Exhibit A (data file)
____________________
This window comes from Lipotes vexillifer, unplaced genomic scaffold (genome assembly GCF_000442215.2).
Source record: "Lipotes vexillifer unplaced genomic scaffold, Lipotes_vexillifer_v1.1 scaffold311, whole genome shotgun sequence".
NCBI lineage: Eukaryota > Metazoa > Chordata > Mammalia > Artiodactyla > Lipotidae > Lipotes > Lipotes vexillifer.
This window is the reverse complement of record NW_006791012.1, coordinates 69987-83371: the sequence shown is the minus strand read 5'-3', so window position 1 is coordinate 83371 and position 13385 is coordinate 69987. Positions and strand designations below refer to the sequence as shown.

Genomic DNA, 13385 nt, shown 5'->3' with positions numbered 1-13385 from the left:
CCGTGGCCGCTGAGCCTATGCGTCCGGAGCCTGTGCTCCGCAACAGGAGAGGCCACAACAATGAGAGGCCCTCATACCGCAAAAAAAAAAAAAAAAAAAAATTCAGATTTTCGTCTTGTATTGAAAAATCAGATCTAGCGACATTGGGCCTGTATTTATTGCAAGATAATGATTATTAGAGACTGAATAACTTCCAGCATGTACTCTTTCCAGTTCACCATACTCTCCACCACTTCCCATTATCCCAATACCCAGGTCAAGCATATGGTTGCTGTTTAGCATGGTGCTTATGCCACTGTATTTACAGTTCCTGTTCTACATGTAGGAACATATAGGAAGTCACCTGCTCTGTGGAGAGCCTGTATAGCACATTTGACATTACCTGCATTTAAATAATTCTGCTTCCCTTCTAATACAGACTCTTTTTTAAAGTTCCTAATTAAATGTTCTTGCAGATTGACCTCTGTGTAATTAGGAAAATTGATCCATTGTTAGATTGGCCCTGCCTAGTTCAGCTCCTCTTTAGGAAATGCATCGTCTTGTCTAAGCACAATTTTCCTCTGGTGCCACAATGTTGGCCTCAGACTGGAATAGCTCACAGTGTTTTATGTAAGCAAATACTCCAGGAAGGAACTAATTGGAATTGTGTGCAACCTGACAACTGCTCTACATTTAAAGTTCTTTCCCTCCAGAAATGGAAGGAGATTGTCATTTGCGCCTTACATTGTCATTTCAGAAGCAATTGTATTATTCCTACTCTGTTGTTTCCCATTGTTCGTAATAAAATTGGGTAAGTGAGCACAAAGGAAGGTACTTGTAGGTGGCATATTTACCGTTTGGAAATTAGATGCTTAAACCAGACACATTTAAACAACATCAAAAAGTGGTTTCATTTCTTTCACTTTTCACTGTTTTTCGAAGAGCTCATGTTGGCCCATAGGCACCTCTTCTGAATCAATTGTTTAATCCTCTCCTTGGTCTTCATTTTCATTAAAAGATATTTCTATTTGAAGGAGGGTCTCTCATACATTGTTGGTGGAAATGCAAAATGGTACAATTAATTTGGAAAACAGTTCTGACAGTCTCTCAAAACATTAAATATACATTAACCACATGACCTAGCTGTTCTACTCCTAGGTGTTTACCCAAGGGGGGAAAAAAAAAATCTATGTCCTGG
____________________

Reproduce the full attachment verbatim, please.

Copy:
This window comes from Lipotes vexillifer, unplaced genomic scaffold (genome assembly GCF_000442215.2).
Source record: "Lipotes vexillifer unplaced genomic scaffold, Lipotes_vexillifer_v1.1 scaffold311, whole genome shotgun sequence".
NCBI lineage: Eukaryota > Metazoa > Chordata > Mammalia > Artiodactyla > Lipotidae > Lipotes > Lipotes vexillifer.
This window is the reverse complement of record NW_006791012.1, coordinates 69987-83371: the sequence shown is the minus strand read 5'-3', so window position 1 is coordinate 83371 and position 13385 is coordinate 69987. Positions and strand designations below refer to the sequence as shown.

Genomic DNA, 13385 nt, shown 5'->3' with positions numbered 1-13385 from the left:
CCGTGGCCGCTGAGCCTATGCGTCCGGAGCCTGTGCTCCGCAACAGGAGAGGCCACAACAATGAGAGGCCCTCATACCGCAAAAAAAAAAAAAAAAAAAAATTCAGATTTTCGTCTTGTATTGAAAAATCAGATCTAGCGACATTGGGCCTGTATTTATTGCAAGATAATGATTATTAGAGACTGAATAACTTCCAGCATGTACTCTTTCCAGTTCACCATACTCTCCACCACTTCCCATTATCCCAATACCCAGGTCAAGCATATGGTTGCTGTTTAGCATGGTGCTTATGCCACTGTATTTACAGTTCCTGTTCTACATGTAGGAACATATAGGAAGTCACCTGCTCTGTGGAGAGCCTGTATAGCACATTTGACATTACCTGCATTTAAATAATTCTGCTTCCCTTCTAATACAGACTCTTTTTTAAAGTTCCTAATTAAATGTTCTTGCAGATTGACCTCTGTGTAATTAGGAAAATTGATCCATTGTTAGATTGGCCCTGCCTAGTTCAGCTCCTCTTTAGGAAATGCATCGTCTTGTCTAAGCACAATTTTCCTCTGGTGCCACAATGTTGGCCTCAGACTGGAATAGCTCACAGTGTTTTATGTAAGCAAATACTCCAGGAAGGAACTAATTGGAATTGTGTGCAACCTGACAACTGCTCTACATTTAAAGTTCTTTCCCTCCAGAAATGGAAGGAGATTGTCATTTGCGCCTTACATTGTCATTTCAGAAGCAATTGTATTATTCCTACTCTGTTGTTTCCCATTGTTCGTAATAAAATTGGGTAAGTGAGCACAAAGGAAGGTACTTGTAGGTGGCATATTTACCGTTTGGAAATTAGATGCTTAAACCAGACACATTTAAACAACATCAAAAAGTGGTTTCATTTCTTTCACTTTTCACTGTTTTTCGAAGAGCTCATGTTGGCCCATAGGCACCTCTTCTGAATCAATTGTTTAATCCTCTCCTTGGTCTTCATTTTCATTAAAAGATATTTCTATTTGAAGGAGGGTCTCTCATACATTGTTGGTGGAAATGCAAAATGGTACAATTAATTTGGAAAACAGTTCTGACAGTCTCTCAAAACATTAAATATACATTAACCACATGACCTAGCTGTTCTACTCCTAGGTGTTTACCCAAGGGGGGAAAAAAAAAATCTATGTCCTGG